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A Nanoparticle Sunlight-to-Hydrogen Generator

Durable artificial-leaf scheme could be cheap

3 min read
A Nanoparticle Sunlight-to-Hydrogen Generator
Image: Ted Pawlicki/University of Rochester

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Image: Ted Pawlicki/University of Rochester
Particle Dance: A semiconductor nano particle [center] helps generate hydrogen from sunlight and water. Click on image to enlarge.

14 November 2012—Researchers at the University of Rochester have found an efficient way to  produce hydrogen fuel from water using sunlight. A light-powered hydrogen generator might replace bulky hydrogen tanks in future cars or complement photovoltaic solar cells, some scientists suggest. The system improves on previous schemes by both lasting longer and generating larger amounts of hydrogen. It might also be cheaper because it does not use a catalyst made of platinum or other precious metals, as is common in other experimental artificial photosynthesis systems.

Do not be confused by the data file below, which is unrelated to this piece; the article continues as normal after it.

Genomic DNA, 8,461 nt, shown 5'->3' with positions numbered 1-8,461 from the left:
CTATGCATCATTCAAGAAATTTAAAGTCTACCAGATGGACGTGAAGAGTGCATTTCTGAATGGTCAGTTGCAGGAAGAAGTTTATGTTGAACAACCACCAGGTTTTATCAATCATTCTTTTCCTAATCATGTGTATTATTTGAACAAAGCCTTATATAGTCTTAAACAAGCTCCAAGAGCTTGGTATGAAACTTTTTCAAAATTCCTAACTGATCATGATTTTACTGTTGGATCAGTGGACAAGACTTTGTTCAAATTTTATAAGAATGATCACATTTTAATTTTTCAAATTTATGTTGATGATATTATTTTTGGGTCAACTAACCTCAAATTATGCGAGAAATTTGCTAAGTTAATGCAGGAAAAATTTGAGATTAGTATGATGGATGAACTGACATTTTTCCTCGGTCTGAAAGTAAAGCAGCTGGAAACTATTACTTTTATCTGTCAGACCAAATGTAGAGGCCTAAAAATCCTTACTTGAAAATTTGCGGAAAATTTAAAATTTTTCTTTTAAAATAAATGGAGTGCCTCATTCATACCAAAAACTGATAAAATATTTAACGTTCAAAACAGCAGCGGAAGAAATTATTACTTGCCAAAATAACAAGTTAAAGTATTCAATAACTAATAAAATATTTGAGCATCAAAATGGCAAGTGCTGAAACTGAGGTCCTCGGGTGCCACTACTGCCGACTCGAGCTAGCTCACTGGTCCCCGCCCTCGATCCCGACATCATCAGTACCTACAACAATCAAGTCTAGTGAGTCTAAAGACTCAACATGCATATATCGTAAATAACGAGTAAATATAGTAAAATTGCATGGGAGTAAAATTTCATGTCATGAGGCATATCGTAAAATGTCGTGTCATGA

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This photograph shows a car with the words “We Drive Solar” on the door, connected to a charging station. A windmill can be seen in the background.

The Dutch city of Utrecht is embracing vehicle-to-grid technology, an example of which is shown here—an EV connected to a bidirectional charger. The historic Rijn en Zon windmill provides a fitting background for this scene.

We Drive Solar

Hundreds of charging stations for electric vehicles dot Utrecht’s urban landscape in the Netherlands like little electric mushrooms. Unlike those you may have grown accustomed to seeing, many of these stations don’t just charge electric cars—they can also send power from vehicle batteries to the local utility grid for use by homes and businesses.

Debates over the feasibility and value of such vehicle-to-grid technology go back decades. Those arguments are not yet settled. But big automakers like Volkswagen, Nissan, and Hyundai have moved to produce the kinds of cars that can use such bidirectional chargers—alongside similar vehicle-to-home technology, whereby your car can power your house, say, during a blackout, as promoted by Ford with its new F-150 Lightning. Given the rapid uptake of electric vehicles, many people are thinking hard about how to make the best use of all that rolling battery power.

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